- Save important websites and access them on any computer.
- Categorize websites by titles, notes, keyword tags, lists and groups.
- Search through bookmarks to quickly find desired information.
- Save a screenshot of a website and see how it has changed over time.
- Annotate websites with highlighting or virtual "sticky notes."
- View any annotations made by others on any website visited.
- Share websites with groups or the entire Diigo social network.
- Comment on the bookmarks of others or solicit comments to your shared bookmarks.
shared by Vicki Davis on 21 Mar 13 - No Cached
Teaching with Technology in the Middle: Finding new hope for research papers (and a new... - 10 views
shared by Steve Fulton on 06 Feb 12 - No Cached
shared by Suzie Nestico on 30 Jul 11 - No Cached
Professional DevelopmentBeyond extended student learning, Diigo can be used as a form of professional development. Diigo has several educator groups that are active in sharing and collaborating on bookmarks relevant to education. This group has almost 10,000 members. You can find over 200 other Diigo K-12 education groups here.
shared by Suzie Nestico on 03 Jul 11 - No Cached
Diigo in Education - 12 views
shared by Beth Eilers on 27 Apr 11 - Cached
shared by Steve Fulton on 16 Apr 11 - No Cached
They've used it to keep track of information they find on the web, to share information with our class group, and
because of their proficiency with it that when an idea came to me today 5 minutes before the start of class of a new purpose for which I could have my students use Diigo
shared by David Wetzel on 12 Sep 10 - No Cached
shared by David Wetzel on 03 Sep 10 - Cached
“Now I know some of you have already heard of me, but for the benefit of those who are unfamiliar, let me explain how I teach. Between today until the class right before finals, it is my intention to work into each of my lectures … one lie. Your job, as students, among other things, is to try and catch me in the Lie of the Day.”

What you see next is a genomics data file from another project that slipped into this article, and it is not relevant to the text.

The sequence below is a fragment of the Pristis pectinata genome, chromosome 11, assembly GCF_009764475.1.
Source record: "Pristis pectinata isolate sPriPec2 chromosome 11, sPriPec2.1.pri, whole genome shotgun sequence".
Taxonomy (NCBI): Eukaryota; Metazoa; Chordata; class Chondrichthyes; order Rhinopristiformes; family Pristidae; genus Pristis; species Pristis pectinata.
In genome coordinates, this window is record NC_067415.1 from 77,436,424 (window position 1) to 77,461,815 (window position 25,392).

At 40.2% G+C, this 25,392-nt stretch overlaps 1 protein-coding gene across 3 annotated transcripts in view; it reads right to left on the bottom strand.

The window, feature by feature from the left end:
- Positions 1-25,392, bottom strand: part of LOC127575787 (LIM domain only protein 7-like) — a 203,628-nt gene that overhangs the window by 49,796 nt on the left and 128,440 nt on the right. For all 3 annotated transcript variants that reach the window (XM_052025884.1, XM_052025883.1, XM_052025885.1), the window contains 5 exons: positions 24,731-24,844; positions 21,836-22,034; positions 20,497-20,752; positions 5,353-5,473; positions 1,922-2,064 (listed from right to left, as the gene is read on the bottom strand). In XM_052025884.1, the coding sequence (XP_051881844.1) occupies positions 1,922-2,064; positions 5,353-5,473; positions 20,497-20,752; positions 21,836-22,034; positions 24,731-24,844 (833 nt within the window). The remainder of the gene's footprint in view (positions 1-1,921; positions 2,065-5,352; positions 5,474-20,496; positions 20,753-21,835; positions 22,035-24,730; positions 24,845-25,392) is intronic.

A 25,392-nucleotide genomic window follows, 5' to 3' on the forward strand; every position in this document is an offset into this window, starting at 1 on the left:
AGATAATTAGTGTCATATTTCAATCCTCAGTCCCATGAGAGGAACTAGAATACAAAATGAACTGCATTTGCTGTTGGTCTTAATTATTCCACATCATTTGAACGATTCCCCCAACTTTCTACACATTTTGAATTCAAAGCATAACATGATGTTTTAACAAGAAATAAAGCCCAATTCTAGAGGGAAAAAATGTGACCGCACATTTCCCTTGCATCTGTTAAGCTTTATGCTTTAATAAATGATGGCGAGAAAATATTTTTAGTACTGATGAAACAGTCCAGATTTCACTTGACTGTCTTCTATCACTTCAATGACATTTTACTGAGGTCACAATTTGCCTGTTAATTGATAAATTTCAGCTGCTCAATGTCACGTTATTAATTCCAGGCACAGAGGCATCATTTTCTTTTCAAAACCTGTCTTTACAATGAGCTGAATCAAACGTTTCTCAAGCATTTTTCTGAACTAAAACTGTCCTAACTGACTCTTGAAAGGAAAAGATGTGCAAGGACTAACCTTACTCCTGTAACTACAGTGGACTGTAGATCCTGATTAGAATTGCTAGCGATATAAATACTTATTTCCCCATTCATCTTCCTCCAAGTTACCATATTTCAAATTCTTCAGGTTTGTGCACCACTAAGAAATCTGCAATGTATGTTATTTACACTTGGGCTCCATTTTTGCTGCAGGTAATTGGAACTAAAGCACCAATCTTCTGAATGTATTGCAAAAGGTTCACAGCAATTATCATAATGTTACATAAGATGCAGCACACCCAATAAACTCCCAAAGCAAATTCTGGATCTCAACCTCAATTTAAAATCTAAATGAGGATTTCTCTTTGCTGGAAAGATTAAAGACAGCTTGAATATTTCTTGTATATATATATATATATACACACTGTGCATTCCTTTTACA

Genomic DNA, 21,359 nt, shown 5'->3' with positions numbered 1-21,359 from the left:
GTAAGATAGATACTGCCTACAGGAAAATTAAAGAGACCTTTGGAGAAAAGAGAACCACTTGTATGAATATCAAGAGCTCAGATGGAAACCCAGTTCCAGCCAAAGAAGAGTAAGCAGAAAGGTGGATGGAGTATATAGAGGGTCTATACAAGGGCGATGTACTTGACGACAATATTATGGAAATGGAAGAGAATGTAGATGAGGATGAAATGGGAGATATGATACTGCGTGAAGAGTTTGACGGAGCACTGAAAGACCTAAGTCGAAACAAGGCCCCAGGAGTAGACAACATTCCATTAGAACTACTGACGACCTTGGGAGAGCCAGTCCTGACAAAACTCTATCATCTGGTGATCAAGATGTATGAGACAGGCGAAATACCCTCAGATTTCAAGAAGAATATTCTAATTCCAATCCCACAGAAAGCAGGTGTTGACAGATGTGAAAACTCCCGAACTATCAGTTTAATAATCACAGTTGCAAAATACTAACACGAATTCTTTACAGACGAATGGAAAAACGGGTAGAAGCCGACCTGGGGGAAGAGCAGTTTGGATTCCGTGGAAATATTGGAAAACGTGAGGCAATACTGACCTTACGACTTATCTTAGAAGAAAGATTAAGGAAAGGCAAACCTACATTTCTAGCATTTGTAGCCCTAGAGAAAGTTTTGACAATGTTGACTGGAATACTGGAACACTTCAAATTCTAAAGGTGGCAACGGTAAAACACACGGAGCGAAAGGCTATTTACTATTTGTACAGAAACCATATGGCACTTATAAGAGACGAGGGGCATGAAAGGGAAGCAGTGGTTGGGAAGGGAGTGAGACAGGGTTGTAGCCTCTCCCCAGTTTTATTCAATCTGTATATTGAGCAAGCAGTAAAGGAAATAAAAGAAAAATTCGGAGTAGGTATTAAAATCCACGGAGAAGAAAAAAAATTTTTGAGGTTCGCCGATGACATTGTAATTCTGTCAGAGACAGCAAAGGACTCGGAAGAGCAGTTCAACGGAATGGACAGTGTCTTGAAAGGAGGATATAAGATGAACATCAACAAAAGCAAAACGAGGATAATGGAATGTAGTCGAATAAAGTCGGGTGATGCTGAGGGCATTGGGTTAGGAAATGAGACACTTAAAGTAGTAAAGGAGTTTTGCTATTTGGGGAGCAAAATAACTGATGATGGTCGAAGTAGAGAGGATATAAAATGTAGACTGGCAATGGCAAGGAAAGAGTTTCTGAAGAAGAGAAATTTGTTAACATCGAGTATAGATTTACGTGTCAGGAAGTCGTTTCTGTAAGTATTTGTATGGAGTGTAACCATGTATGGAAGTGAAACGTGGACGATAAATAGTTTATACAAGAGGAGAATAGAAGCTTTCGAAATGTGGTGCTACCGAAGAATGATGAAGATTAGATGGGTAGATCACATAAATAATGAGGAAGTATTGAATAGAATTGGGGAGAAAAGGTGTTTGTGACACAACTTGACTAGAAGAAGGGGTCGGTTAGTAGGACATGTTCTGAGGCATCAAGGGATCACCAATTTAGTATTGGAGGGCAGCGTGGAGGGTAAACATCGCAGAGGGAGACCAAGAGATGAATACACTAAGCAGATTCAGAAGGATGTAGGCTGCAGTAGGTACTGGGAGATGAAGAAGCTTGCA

And thus began our ten-week course.
This was an insidiously brilliant technique to focus our attention – by offering an open invitation for students to challenge his statements, he transmitted lessons that lasted far beyond the immediate subject matter and taught us to constantly check new statements and claims with what we already accept as fact."
while it is necessary (and possible) to teach facts to people, it comes with a price. And the price is this: facts learned in this way, and especially by rote, and especially at a younger age, take a direct root into the mind, and bypass a person's critical and reflective capacities, and indeed, become a part of those capacities in the future.
When you teach children facts as facts, and when you do it through a process of study and drill, it doesn't occur to children to question whether or not those facts are true, or appropriate, or moral, or legal, or anything else. Rote learning is a short circuit into the brain. It's direct programming. People who study, and learn, that 2+2=4, know that 2+2=4, not because they understand the theory of mathematics, not because they have read Hilbert and understand formalism, or can refute Brouwer and reject intuitionism, but because they know (full stop) 2+2=4.
I used the phrase "it's direct programming" deliberately. This is an analogy we can wrap our minds around. We can think of direct instruction as being similar to direct programming. It is, effectively, a mechanism of putting content into a learner's mind as effectively and efficiently as possible, so that when the time comes later (as it will) that the learner needs to use that fact, it is instantly and easily accessible.
shared by Wade Ren on 10 Jan 10 - Cached
Diigo provides a great way to model and practice reading informational text and to engage students in collaborative virtual discussions. Many know Delicious and Diigo as social bookmarking sites. Diigo is so much more! Find a website that you want your students to read. Then use Diigo to model the active reading process and make notations right on the web site by using the Diigo tools of Sticky Notes and Highlighting. Paste a sticky note at the beginning of the text to remind students to ask themselves, “What do you already know about this topic?” Also, add a sticky note reminding students to note their purpose for reading. Diigo’s highlighting tools include four different colors. Use the various colors and model how to find the main ideas and highlight only the essential words in yellow. Supporting details, key vocabulary words, and confusing parts can each be highlighted with different colors. Consistency in highlighting color will provide another cue for students about text structure. Diigo serves as an excellent tool for modeling the pre-reading process, for pointing out text features and structure, and to practice active reading by making connections and asking questions. Once students are ready for independent practice, Diigo can be taken to another level. Educator accounts allow teachers to create classes. Each student in the class can annotate and highlight the assigned web site article independently. Connections, questions, and comments are then shared with the teacher and the class. “Sticky note” or “Read and Say Something” conversations can then be conducted through Diigo.